Taoism is an ancient Chinese tradition which emphasizes living in harmony with what is referred to as Tao. The term Tao means “way”, “path” or “principle”. It can be found in Chinese philosophies and religions other than Taoism. In Taoism, however, Tao is believed to be both the source and the force behind everything that exists.
Although Taoism drew its cosmological philosophy from the School of Yin Yang, the Tao Te Ching by early Chinese philosopher Lao-tzu is considered by many to be its primary source. Tao Te Ching roughly translates to, The Book of The Natural Way and of Natural Virtues.
Written around 600 years before the current era, the Tao Te Ching presents a model of Wu-Wei, action without action, or non-action. WuWei is not the promotion of absence of action, but of the state of being in harmony with the nature of things, or Tao. Lao-tzu has been recognized as one of the earliest known anti-authoritarian thinkers. He espoused a very individualist philosophy, which saw social institutions as a hindrance, not a benefit for human beings. Lao-tzu’s writings explored the errors of prohibitions and government regulation many centuries before anyone else was challenging these concepts.
In Chapter 57 of the Tao Te Ching, Lao-Tzu writes:
“If you want to be a great leader, you must learn to follow the Tao. Stop trying to control.
Let go of fixed plans and concepts, and the world will govern itself. The more prohibitions you have, the less virtuous people will be. The more weapons you have, the less secure people will be. The more subsidies you have, the less self-reliant people will be. Therefore the Master says:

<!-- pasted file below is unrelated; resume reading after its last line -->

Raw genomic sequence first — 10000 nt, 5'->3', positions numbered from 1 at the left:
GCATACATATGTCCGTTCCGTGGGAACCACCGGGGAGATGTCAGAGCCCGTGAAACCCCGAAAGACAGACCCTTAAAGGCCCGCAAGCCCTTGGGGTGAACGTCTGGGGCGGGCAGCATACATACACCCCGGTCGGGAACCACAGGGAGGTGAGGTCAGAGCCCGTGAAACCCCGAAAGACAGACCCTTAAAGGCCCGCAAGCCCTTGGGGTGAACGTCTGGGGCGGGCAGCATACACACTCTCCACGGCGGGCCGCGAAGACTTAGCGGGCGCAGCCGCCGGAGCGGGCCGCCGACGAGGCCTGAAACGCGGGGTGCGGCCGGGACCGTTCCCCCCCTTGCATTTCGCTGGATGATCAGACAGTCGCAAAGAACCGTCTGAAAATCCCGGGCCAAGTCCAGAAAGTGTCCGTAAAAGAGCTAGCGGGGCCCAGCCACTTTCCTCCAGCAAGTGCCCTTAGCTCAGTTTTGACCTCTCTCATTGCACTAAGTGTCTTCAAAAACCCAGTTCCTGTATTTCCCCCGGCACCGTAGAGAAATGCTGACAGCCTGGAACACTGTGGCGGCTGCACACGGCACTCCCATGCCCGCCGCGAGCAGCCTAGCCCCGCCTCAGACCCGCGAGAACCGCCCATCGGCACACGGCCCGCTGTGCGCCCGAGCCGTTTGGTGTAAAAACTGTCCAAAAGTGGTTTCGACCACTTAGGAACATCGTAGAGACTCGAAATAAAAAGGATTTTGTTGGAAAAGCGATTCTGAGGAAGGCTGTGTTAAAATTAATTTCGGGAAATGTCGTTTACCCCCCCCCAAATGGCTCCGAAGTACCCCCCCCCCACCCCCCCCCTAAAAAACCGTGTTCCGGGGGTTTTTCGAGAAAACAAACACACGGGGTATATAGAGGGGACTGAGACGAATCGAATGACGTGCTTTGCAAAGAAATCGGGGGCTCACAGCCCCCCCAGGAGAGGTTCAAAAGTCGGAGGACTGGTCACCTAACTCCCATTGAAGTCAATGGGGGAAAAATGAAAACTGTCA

I let go of the law, and people become honest. I let go of economics, and people become prosperous. I let go of religion, and people become serene. I let go of all desire for the common good, and the good becomes common as grass.”
In Chapter 75, Lao-Tzu comments on the importance of self-governance:
“When taxes are too high, people go hungry. When government is too intrusive, people lose their spirit. Act for the peoples benefit. Trust them; leave them alone.”
In Chapter 31, Lao-Tzu references the principles of Non-Aggression and non- violence.
“Weapons are the tools of violence; all decent men detest them. Weapons are the tools of fear; a decent man will avoid them except in the direst necessity and, if compelled, will use them only with the utmost restraint. Peace is his highest value. If the peace has been shattered, how can he be content? His enemies are not demons, but human beings like himself. He doesn’t wish them personal harm. Nor does he rejoice in victory. How could he rejoice in victory and delight in the slaughter of men?”
Two centuries after Lao-tzu’ came philosopher Chuang-tzu, who took the teachings of his predecessor a step further. His writings became so popular that his intellectual services were sought far and wide, even among the aristocracy and monarchy. Eventually, Chuang-tzu received an offer from King Wei of the Ch’u kingdom to serve as his chief minister of state. Chuang-tzu passionately refused his offer and gave the following statement in response: